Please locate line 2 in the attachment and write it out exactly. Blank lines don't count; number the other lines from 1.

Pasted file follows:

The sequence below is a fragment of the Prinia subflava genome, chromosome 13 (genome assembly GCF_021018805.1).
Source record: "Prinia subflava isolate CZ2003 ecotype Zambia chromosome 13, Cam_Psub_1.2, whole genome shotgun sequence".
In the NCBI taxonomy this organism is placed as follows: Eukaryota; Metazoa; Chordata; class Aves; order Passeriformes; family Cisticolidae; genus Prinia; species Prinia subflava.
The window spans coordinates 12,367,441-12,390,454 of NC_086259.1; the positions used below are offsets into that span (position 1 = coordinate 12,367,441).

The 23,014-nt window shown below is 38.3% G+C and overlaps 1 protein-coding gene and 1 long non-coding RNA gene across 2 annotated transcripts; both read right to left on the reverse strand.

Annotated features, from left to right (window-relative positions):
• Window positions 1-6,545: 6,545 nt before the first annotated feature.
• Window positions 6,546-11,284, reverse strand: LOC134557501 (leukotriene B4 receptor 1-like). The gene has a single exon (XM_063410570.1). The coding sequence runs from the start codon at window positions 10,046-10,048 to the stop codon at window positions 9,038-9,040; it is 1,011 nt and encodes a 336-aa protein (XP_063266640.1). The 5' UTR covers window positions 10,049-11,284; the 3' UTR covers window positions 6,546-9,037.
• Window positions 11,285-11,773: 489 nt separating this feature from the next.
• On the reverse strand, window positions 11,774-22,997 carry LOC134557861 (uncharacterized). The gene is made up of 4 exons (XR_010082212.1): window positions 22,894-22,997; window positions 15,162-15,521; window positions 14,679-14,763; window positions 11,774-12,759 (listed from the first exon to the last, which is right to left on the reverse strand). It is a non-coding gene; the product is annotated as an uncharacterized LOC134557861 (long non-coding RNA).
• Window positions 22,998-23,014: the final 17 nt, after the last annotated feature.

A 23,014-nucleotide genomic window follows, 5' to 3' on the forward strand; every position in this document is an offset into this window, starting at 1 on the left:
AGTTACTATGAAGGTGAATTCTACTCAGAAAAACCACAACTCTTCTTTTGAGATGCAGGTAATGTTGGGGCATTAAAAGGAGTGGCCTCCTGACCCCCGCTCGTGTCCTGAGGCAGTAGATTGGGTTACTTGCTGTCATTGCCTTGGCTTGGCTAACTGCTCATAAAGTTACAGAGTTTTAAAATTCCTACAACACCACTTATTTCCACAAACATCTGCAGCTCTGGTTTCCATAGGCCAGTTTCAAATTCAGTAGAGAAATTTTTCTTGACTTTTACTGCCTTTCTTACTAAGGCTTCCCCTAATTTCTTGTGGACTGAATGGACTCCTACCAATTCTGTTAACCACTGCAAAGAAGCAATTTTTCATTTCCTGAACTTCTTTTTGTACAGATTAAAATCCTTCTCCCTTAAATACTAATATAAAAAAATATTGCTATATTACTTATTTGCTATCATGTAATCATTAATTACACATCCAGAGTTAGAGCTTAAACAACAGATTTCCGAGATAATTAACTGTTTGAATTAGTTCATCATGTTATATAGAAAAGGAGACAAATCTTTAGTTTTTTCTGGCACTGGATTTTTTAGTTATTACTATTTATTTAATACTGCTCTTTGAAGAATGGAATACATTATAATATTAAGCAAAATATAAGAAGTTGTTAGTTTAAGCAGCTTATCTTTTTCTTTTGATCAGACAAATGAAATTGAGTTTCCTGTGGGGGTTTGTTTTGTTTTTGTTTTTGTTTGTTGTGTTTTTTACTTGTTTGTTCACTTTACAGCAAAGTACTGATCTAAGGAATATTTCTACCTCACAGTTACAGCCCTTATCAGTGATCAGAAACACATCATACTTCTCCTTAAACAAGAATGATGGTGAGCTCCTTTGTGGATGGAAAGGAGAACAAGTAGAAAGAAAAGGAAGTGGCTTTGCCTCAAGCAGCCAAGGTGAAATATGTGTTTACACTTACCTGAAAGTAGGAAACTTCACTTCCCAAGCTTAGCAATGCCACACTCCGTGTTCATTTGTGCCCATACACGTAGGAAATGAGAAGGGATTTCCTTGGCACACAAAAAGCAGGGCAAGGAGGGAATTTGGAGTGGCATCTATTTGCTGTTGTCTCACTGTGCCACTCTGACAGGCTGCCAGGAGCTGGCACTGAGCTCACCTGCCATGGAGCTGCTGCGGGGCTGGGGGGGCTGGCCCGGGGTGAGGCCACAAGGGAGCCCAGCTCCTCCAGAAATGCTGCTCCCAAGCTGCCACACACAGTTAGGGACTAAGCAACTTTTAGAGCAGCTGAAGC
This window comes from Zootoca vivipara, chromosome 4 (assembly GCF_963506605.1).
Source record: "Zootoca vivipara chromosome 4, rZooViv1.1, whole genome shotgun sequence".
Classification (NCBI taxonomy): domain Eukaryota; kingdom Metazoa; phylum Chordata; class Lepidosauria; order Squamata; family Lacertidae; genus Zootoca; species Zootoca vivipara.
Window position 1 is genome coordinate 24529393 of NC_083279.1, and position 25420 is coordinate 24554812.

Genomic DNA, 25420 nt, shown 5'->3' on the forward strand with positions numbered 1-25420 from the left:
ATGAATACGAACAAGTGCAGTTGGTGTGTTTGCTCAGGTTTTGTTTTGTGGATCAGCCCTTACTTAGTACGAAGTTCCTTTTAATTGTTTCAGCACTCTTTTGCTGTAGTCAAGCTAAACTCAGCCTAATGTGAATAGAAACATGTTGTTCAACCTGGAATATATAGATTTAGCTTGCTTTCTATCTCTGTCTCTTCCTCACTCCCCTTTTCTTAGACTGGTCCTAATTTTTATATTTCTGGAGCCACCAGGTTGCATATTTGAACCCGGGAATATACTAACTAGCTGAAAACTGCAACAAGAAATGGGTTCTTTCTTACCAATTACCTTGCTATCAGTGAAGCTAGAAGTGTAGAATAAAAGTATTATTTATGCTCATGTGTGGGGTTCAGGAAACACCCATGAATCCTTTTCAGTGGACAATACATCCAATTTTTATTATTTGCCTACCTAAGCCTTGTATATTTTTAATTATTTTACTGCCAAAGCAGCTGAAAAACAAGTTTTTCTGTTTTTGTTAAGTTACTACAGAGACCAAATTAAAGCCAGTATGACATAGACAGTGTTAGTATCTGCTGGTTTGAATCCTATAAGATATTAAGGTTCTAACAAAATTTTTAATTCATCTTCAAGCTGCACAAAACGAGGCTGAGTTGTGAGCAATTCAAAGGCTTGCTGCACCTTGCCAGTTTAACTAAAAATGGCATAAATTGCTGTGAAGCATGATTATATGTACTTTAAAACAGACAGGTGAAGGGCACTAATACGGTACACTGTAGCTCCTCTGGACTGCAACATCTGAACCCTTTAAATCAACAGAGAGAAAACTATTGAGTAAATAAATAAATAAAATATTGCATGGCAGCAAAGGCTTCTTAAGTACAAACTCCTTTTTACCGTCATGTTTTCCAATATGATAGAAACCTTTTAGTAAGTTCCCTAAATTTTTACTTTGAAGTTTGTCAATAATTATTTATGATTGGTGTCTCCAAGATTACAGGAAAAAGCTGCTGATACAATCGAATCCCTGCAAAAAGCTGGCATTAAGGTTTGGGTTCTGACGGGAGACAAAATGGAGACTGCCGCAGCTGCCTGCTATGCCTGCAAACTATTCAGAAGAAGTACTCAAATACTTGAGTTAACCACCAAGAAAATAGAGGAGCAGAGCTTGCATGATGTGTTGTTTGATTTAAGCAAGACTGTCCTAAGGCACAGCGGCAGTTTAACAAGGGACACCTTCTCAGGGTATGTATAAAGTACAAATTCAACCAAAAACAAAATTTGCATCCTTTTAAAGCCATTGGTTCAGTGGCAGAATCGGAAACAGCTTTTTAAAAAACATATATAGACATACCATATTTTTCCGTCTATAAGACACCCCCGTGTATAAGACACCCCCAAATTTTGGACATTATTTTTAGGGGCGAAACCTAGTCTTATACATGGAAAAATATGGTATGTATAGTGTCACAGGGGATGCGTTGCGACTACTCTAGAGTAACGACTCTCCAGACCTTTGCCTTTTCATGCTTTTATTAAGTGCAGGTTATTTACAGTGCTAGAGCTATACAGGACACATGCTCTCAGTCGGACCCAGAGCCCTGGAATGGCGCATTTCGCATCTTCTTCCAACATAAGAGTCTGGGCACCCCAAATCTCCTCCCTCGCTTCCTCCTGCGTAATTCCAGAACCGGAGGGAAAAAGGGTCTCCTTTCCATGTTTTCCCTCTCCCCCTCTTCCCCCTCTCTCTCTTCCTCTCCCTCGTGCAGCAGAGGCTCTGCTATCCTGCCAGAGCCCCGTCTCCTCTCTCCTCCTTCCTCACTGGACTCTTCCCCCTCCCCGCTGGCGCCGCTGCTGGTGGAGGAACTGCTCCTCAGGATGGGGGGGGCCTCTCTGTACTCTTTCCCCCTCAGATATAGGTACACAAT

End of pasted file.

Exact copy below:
Source record: "Prinia subflava isolate CZ2003 ecotype Zambia chromosome 13, Cam_Psub_1.2, whole genome shotgun sequence".